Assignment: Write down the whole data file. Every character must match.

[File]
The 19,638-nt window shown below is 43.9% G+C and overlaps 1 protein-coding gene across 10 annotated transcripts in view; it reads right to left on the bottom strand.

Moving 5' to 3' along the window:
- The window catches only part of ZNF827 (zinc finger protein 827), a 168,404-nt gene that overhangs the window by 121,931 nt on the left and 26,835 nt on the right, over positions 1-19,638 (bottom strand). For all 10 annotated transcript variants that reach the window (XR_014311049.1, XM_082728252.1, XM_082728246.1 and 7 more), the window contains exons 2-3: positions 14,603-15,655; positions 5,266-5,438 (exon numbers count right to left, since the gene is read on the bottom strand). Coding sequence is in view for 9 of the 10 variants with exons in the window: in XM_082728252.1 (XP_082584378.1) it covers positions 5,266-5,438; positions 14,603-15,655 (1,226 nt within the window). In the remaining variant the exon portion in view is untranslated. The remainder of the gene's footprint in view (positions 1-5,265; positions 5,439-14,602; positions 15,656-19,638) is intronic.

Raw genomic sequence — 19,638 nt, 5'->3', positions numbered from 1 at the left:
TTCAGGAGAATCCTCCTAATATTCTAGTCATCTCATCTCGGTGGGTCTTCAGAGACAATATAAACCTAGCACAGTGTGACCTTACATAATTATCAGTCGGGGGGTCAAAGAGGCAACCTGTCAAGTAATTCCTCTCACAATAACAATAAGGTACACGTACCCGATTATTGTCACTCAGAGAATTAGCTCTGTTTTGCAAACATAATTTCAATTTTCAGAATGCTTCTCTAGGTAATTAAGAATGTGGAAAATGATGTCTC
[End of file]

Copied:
The 19,638-nt window shown below is 43.9% G+C and overlaps 1 protein-coding gene across 10 annotated transcripts in view; it reads right to left on the bottom strand.

Moving 5' to 3' along the window:
- The window catches only part of ZNF827 (zinc finger protein 827), a 168,404-nt gene that overhangs the window by 121,931 nt on the left and 26,835 nt on the right, over positions 1-19,638 (bottom strand). For all 10 annotated transcript variants that reach the window (XR_014311049.1, XM_082728252.1, XM_082728246.1 and 7 more), the window contains exons 2-3: positions 14,603-15,655; positions 5,266-5,438 (exon numbers count right to left, since the gene is read on the bottom strand). Coding sequence is in view for 9 of the 10 variants with exons in the window: in XM_082728252.1 (XP_082584378.1) it covers positions 5,266-5,438; positions 14,603-15,655 (1,226 nt within the window). In the remaining variant the exon portion in view is untranslated. The remainder of the gene's footprint in view (positions 1-5,265; positions 5,439-14,602; positions 15,656-19,638) is intronic.

Raw genomic sequence — 19,638 nt, 5'->3', positions numbered from 1 at the left:
TTCAGGAGAATCCTCCTAATATTCTAGTCATCTCATCTCGGTGGGTCTTCAGAGACAATATAAACCTAGCACAGTGTGACCTTACATAATTATCAGTCGGGGGGTCAAAGAGGCAACCTGTCAAGTAATTCCTCTCACAATAACAATAAGGTACACGTACCCGATTATTGTCACTCAGAGAATTAGCTCTGTTTTGCAAACATAATTTCAATTTTCAGAATGCTTCTCTAGGTAATTAAGAATGTGGAAAATGATGTCTC